Clients will either be on public Medicare (Parts A & B) or private Medicare (Part C). Public Medicare requires that your client sign-up/purchase Part D, or prescription coverage, if they expect Medicare to pay for medications. There is a Part E plan, which is Medicare gap or supplemental insurance. That is simply a private pay plan which covers the things Parts A & B don’t.
Part C, or Medicare Advantage plans get a block of money from Medicare annually for your client, to pay for everything their plan covers. Part C plans cover everything Parts A, B & D cover, plus a little more. They can do this because they never have to pay back the money they don’t spend on the covered plan member. If they can keep them healthy, they make a profit.
Further you deal directly with the plan to reimburse them when the case is over. That means you might be dealing with Rawlings or Optum or another TPA to reimburse the plan. You will not deal with CMS on a Part C plan. Let me repeat that – you will not deal with CMS/COBC/BCRC or any agency of the government when reimbursing a Part C plan. I hope that is clear for everyone. Once those dollars left Medicare and were paid to the Part C plan, they belonged to the Part C plan.
Now, here comes the complicated part (😊). Part C plans are given (for the most part) all of the recovery rights and duties Medicare has – meaning they can use federal pre-emption to overcome any state law limitations on reimbursement. That means no Made Whole (Thiringer in WA State), because there is no federal equivalent. But there is a Common Fund (Mahler in WA State) principle in the Medicare Statute, so you do get a pro rata share reduction for fees and costs.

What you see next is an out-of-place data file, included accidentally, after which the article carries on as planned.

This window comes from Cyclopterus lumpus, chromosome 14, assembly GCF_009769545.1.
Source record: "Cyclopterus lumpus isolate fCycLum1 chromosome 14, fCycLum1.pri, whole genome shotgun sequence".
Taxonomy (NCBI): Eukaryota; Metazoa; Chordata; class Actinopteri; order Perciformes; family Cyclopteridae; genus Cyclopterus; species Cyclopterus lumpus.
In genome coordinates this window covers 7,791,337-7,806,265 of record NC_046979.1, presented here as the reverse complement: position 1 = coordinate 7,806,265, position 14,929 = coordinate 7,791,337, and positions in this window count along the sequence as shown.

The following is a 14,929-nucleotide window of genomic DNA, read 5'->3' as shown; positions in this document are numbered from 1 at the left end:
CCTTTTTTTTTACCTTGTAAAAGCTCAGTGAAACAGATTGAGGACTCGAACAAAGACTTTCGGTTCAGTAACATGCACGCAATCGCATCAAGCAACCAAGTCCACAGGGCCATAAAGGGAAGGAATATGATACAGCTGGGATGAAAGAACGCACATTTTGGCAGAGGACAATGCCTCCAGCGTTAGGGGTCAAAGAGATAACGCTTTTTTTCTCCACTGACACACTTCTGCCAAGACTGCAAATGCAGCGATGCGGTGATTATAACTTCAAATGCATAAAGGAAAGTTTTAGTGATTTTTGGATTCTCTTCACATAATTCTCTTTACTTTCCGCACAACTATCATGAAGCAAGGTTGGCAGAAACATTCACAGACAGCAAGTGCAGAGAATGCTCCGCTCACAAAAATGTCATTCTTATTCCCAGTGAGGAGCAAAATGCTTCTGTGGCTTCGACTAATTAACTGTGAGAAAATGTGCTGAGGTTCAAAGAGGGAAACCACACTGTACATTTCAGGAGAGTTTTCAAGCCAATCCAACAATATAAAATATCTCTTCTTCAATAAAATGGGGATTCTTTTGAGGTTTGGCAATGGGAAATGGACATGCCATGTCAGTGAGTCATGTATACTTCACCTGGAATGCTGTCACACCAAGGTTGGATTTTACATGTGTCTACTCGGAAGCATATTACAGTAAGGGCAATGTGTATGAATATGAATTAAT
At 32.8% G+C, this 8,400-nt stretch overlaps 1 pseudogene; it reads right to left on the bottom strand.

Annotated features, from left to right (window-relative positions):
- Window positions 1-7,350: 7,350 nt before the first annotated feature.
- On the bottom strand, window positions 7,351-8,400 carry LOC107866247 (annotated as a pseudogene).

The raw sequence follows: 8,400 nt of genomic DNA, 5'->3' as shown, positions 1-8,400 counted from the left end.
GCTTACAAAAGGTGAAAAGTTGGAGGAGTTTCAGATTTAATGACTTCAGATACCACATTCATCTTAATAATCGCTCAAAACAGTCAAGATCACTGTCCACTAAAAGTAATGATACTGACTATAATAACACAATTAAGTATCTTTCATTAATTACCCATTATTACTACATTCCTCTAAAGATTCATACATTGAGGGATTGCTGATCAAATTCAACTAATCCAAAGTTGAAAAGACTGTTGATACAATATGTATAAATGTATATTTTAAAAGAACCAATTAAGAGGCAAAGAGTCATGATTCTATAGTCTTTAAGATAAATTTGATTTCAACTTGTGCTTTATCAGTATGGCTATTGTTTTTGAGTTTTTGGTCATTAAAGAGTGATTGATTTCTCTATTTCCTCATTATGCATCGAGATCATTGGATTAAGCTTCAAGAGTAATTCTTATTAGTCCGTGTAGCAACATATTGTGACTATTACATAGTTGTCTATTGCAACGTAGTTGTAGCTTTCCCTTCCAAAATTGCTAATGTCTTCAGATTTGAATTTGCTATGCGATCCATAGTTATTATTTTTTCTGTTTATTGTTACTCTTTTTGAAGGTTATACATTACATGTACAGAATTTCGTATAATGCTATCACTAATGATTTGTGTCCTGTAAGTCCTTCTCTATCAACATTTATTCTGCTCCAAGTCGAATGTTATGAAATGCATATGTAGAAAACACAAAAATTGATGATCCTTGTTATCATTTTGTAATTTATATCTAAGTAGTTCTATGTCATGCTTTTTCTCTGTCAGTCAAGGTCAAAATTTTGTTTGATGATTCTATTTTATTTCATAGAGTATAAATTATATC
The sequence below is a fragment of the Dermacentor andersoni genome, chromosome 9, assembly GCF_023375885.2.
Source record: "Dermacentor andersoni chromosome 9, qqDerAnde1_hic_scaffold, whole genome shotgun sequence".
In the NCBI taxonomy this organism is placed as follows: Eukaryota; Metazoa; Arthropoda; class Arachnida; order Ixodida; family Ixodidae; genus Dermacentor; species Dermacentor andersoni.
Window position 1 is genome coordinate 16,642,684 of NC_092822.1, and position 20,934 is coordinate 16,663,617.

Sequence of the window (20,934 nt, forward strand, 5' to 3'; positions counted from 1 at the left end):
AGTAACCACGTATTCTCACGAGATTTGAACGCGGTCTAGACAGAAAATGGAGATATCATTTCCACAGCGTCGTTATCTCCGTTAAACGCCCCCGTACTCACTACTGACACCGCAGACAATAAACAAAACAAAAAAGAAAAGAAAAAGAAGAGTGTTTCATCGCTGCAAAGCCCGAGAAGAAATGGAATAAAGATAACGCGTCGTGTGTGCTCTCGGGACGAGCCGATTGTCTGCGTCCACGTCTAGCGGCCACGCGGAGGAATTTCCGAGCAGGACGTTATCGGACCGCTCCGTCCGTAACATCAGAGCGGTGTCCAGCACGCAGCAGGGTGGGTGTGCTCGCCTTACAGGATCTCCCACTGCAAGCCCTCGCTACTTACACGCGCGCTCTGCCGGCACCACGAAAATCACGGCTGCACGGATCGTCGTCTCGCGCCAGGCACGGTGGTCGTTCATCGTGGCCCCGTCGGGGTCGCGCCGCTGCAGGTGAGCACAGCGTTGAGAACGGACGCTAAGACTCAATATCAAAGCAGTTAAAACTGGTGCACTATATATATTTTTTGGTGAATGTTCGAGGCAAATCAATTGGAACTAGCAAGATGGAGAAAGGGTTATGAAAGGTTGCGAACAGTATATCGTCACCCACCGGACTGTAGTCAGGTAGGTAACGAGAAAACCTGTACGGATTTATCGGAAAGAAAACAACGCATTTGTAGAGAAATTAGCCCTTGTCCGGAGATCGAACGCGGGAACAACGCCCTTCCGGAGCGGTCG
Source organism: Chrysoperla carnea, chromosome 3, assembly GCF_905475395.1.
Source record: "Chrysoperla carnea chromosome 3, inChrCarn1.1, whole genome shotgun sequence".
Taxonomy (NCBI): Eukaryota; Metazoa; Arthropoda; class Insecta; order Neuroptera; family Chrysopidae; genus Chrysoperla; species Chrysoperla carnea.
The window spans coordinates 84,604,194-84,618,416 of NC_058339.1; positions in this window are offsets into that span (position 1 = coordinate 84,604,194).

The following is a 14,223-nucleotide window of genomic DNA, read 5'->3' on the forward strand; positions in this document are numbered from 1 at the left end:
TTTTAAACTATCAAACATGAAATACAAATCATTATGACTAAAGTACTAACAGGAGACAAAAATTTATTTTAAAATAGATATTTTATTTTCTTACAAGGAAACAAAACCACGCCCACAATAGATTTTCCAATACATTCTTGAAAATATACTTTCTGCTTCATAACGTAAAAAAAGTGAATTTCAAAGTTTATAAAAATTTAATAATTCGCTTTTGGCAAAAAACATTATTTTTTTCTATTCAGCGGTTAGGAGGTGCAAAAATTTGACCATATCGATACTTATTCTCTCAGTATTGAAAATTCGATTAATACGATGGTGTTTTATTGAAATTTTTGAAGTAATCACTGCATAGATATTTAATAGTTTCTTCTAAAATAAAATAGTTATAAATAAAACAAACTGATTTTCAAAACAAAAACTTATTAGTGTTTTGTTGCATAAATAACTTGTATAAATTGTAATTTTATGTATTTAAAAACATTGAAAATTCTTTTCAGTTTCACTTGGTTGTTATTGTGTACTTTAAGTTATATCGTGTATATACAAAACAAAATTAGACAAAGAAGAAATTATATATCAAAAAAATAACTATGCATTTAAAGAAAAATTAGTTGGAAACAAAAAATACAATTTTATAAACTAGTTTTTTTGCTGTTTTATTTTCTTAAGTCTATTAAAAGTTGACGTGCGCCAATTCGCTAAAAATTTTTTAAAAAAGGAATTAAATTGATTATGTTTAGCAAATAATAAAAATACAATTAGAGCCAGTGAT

The exception exists in the 9th Circuit under a case called Parra v. PacifiCare. Here the survivors who received settlement proceeds from a wrongful death claim argued the Medicare Advantage plan wasn't entitled to reimbursement because the settlement money did not represent a primary payment. The plan disagreed, so the funds were deposited into the registry of the court. The beneficiaries filed an action for declaratory relief and the issue of whether the plan had the right to sue the beneficiaries for recovery of the money it paid for medical treatment was put before the 9th Circuit. The Court ultimately found that the plan did not have that right in this case because while the statute allowed it to make its payments conditioned on recovery, it did not grant the plan the same remedy given to Medicare.
But (and there’s always a big but) every other circuit out there has trended in the other direction, holding Medicare Advantage plans DO get all of the same recovery rights. Which means no Made Whole.
There is a case currently pending in the Western District of Washington which is challenging the 9th circuit’s position on this, and it’s being spearheaded by a Humana Medicare Advantage plan against the Hartford. I have no love for the Hartford, but I am rooting for them. The holdings in the cases from the other federal circuits lack a clear understanding of what the statute actually gives Part C plans, and losing the small defense Parra maintains will make turning it all around that much harder.